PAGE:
At about 7 a.m. one morning, Darryl Harris heard a loud thumping at his front door. When he answered it, someone stuck a gun in his face, and handcuffed him. Meanwhile, several Los Angeles County sheriff's deputies began searching his house. They pulled out his four sons and forced them to sit in the porch in their underwear. Every time Harris asked one of the deputies what they were looking for, they just told him to shut up. Only after they found his badge, and verified his was a probation officer, did they tell him they were looking for his brother-in-law, a man who has been in prison since the 1990s.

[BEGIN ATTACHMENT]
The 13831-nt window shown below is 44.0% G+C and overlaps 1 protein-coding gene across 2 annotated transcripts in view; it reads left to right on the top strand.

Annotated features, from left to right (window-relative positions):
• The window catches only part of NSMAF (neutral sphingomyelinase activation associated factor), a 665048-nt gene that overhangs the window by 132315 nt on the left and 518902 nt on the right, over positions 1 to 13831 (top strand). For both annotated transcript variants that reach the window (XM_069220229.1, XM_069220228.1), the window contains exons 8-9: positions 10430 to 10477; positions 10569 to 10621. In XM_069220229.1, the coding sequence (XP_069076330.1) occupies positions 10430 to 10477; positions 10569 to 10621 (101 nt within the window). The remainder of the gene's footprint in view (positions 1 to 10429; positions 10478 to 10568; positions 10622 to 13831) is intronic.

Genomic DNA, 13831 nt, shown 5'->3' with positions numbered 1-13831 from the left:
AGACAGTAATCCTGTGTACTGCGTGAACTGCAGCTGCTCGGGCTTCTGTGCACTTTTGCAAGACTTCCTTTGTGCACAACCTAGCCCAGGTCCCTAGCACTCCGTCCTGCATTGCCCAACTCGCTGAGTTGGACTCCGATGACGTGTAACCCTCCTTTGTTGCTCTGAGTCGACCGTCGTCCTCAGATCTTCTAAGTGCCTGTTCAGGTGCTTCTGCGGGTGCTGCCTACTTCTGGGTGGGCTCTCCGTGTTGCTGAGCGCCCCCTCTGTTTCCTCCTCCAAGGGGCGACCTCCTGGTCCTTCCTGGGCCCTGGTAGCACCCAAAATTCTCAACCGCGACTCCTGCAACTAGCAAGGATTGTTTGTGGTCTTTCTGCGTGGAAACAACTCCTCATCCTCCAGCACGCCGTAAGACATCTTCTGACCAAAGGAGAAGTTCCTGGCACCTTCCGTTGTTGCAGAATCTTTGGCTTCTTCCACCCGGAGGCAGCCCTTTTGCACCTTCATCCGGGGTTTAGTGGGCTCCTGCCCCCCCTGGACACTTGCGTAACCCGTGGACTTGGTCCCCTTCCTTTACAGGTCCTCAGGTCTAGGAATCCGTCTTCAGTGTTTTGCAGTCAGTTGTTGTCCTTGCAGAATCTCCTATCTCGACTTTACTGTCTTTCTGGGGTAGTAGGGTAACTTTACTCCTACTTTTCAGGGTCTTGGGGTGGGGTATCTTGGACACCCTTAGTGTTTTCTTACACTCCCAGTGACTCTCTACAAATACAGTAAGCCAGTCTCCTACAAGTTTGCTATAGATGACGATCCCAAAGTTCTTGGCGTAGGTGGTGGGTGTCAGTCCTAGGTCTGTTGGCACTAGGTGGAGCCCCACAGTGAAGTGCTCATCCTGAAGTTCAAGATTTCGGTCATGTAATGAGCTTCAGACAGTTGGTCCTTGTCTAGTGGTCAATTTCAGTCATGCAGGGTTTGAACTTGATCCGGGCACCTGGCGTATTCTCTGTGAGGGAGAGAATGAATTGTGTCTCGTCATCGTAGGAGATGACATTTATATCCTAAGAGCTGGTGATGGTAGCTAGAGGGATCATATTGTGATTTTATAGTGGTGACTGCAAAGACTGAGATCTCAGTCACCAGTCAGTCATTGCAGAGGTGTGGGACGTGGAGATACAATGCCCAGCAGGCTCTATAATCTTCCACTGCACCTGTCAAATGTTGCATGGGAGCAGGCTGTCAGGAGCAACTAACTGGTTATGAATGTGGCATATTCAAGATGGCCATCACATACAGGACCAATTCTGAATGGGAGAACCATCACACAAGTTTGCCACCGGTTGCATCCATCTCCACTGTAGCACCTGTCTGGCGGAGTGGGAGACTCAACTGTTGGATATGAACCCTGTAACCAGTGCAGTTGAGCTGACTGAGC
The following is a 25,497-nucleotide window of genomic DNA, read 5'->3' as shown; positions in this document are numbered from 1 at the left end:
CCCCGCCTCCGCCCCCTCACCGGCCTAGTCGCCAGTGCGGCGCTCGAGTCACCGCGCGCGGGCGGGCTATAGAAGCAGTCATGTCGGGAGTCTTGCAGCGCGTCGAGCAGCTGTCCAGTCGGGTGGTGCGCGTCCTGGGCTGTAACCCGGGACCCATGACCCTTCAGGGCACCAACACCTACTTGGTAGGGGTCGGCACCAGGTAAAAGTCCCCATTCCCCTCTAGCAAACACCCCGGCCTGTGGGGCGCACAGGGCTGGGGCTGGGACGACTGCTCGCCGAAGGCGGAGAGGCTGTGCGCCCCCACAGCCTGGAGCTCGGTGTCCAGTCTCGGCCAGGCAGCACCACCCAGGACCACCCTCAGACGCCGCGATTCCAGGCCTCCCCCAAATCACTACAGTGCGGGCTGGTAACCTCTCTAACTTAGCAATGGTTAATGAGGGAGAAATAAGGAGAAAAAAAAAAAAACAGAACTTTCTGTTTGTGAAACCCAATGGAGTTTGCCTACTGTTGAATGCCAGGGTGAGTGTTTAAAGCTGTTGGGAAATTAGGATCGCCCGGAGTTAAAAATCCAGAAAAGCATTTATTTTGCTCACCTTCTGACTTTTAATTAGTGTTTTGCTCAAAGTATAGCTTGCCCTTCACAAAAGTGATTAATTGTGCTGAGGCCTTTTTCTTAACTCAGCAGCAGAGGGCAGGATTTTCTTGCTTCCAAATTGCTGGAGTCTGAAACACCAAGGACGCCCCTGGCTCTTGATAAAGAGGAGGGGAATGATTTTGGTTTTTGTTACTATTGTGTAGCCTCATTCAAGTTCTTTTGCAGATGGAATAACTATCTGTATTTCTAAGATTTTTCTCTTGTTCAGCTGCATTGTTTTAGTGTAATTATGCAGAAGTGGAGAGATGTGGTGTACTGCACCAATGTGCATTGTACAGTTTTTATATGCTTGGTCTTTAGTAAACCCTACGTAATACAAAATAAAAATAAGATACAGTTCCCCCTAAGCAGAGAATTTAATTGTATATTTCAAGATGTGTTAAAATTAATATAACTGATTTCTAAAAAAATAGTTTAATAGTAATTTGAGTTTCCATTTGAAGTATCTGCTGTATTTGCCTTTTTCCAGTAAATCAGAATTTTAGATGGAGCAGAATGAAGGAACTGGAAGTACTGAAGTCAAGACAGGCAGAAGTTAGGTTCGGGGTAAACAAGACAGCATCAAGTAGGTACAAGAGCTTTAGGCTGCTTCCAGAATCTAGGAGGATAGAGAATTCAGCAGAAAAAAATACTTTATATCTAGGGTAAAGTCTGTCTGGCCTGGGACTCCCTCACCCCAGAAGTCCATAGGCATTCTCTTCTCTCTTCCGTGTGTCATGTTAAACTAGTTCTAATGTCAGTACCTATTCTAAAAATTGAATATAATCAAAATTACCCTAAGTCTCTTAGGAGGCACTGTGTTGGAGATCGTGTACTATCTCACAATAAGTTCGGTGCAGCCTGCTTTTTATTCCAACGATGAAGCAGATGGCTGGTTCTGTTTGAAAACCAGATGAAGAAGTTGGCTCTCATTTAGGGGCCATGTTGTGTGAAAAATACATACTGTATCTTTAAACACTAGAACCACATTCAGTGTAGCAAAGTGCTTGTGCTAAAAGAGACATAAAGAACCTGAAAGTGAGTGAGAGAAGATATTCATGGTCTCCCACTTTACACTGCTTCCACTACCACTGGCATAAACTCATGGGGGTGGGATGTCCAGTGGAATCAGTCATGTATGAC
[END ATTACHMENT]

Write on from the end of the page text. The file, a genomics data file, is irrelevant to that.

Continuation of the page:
Portland's Northwest Film Center pulls film from summer drive-in schedule after critics say it promotes "school-to-prison pipeline."
The fatal encounter demonstrates why police reformers want more departments to train officers in de-escalation.
The Democratic Party presidential candidate attacks Donald Trump's mental faculties while revealing his own issues.
Is freedom of speech best upheld by law or by culture?
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